How we teach English in our school
Over the course of this academic year, Year 5 and Year 6 have been trialling a new approach within our English Writing Sessions. The new approach is called ‘The Write Stuff’. It is based upon research informed and evidence-based systems and provides structures for progress and success. The trial has been so successful in both Year 5 and Year 6 that we have decided to roll it out across KS1 and the rest of KS2. Years1-4 are now embarking on their first unit using the Disney Pixar short video Feast.
‘The Write Stuff’ is a very different approach to the teaching of writing and therefore it will take time for the children to become accustomed to it. The Write Stuff is based on demonstration writing and utilises live ‘in the moment’ modelling of writing. It is a strong, dynamic, whole-class approach to teaching.
The approach is underpinned by ‘The Writing Rainbow’ and the lenses that it is made from, a resource that both gives the children small, focused success criteria for each sentence they write but also supports children by giving them a starting point. Gone are the days when a child will say “I don’t know what to write.” This has never actually been the case; the truth is they don’t know how to start or how to structure their sentence. The Writing Rainbow alleviates this pressure for the children at the point of writing.
Sentence Stacking Lessons:
A writing lesson (or sentence stacking lesson) is now split into smaller chunks of learning, making each and every second of a lesson productive and meaningful for the children. A lesson is split into three learning chunks. Within each learning chunk the class go through an ‘Initiate Stage’ where the children, with learning partners, and as a whole class become ‘Word Collectors’ gathering a rich bank of vocabulary. Sometimes in Year 1, Badger may visit with aspirational vocabulary in his basket for the children to choose from. This vocabulary is recorded on ‘The Thinking Side’ of the children’s books.
Once the vocabulary has been collected, the children put down their pens and pencils and watch and listen to the teacher’s model, the ‘Model Stage’ and the lesson. Here the teacher shows the children what goes on inside a writer’s brain and discusses and shares how a sentence is constructed, using the vocabulary that has just been collected. At this point, the teacher will use one of the lenses from ‘The Writing Rainbow’ to structure the sentence. Once the modelled sentence has been completed, the children are expected to write their own sentence(s) in the style of the model. This is known as the ‘Enable Stage’ and the children complete this stage on ‘The Writing Side’ of their books. This process happens for each learning chunk over the course of the lesson.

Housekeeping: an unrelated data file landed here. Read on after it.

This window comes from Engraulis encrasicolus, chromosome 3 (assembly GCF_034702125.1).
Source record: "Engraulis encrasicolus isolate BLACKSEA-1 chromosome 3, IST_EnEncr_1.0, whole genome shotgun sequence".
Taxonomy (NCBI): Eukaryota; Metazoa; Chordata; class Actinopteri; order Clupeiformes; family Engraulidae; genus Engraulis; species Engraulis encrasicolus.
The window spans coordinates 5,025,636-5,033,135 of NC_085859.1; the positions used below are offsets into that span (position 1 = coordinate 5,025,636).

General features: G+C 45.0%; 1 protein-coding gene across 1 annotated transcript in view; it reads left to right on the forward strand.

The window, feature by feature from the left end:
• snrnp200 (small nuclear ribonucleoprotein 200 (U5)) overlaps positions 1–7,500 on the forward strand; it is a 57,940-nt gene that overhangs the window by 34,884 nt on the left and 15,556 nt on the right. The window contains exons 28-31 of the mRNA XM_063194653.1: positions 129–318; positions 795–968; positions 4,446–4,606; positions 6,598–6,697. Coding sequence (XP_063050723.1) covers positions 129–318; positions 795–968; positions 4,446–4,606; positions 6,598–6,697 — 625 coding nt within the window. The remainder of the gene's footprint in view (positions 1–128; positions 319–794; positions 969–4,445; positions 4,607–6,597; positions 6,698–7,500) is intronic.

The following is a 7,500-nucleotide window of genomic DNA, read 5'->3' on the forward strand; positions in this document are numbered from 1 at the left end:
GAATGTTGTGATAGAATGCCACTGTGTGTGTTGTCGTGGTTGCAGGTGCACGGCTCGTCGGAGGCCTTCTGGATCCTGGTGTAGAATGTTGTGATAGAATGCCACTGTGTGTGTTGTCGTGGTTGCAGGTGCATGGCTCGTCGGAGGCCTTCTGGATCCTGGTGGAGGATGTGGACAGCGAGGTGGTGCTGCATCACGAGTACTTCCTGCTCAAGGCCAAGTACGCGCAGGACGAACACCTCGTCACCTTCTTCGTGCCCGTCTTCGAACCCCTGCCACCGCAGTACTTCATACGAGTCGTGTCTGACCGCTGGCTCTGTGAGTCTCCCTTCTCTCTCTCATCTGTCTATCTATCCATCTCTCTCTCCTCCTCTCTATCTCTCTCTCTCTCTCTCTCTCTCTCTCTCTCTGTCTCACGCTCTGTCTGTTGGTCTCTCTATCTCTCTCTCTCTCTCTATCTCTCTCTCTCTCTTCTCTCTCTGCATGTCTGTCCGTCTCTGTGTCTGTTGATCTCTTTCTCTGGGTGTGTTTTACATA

Over the course of writing lessons, the children will build upon their previous work and once a unit has been completed, they will have an entire piece of writing to show for it. In celebration of the children’s incredible writing each day, the sentences that have been written will be added to ‘The Sentence Stacking Wall’ for the entire class to see.
Even though, for the purpose of the trial, the Years 1-4 are using the same video stimulus and approach, it does look slightly different for Years 1 and 2: Year 1 are focusing on one learning chunk each lesson and Year 2 are focusing on 2 whereas Year 3 and 4, like Year 5 and 6, complete three learning chunks in an hour session.
At the end of the Sentence Stacking lessons, the children will then be expected to complete an independent write. This will still be based on Feast (in future units, it will be based on the text type that has been taught within the Sentence Stacking lessons) and will allow the children to showcase all that they have learnt within the unit.
Over the next few weeks, we look forward to sharing with you some of the children’s writing outcomes from this new approach.